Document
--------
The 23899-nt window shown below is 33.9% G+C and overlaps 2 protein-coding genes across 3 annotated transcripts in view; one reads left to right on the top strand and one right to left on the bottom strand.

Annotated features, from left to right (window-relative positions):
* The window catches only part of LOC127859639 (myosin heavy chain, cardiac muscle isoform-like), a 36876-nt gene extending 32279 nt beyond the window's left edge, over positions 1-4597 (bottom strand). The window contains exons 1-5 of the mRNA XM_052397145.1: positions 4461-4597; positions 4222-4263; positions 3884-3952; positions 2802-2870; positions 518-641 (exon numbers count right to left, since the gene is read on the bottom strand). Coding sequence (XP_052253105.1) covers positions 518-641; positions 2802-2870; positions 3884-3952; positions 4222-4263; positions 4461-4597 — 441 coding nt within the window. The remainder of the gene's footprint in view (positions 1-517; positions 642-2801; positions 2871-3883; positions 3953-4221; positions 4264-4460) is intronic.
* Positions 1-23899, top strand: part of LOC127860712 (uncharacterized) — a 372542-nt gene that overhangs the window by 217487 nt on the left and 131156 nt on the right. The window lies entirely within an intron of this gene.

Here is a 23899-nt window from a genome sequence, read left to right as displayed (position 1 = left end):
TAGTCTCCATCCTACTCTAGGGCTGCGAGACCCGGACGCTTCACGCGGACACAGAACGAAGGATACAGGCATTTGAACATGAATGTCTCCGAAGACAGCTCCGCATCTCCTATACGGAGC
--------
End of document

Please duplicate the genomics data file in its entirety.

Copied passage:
The 23899-nt window shown below is 33.9% G+C and overlaps 2 protein-coding genes across 3 annotated transcripts in view; one reads left to right on the top strand and one right to left on the bottom strand.

Annotated features, from left to right (window-relative positions):
* The window catches only part of LOC127859639 (myosin heavy chain, cardiac muscle isoform-like), a 36876-nt gene extending 32279 nt beyond the window's left edge, over positions 1-4597 (bottom strand). The window contains exons 1-5 of the mRNA XM_052397145.1: positions 4461-4597; positions 4222-4263; positions 3884-3952; positions 2802-2870; positions 518-641 (exon numbers count right to left, since the gene is read on the bottom strand). Coding sequence (XP_052253105.1) covers positions 518-641; positions 2802-2870; positions 3884-3952; positions 4222-4263; positions 4461-4597 — 441 coding nt within the window. The remainder of the gene's footprint in view (positions 1-517; positions 642-2801; positions 2871-3883; positions 3953-4221; positions 4264-4460) is intronic.
* Positions 1-23899, top strand: part of LOC127860712 (uncharacterized) — a 372542-nt gene that overhangs the window by 217487 nt on the left and 131156 nt on the right. The window lies entirely within an intron of this gene.

Here is a 23899-nt window from a genome sequence, read left to right as displayed (position 1 = left end):
TAGTCTCCATCCTACTCTAGGGCTGCGAGACCCGGACGCTTCACGCGGACACAGAACGAAGGATACAGGCATTTGAACATGAATGTCTCCGAAGACAGCTCCGCATCTCCTATACGGAGC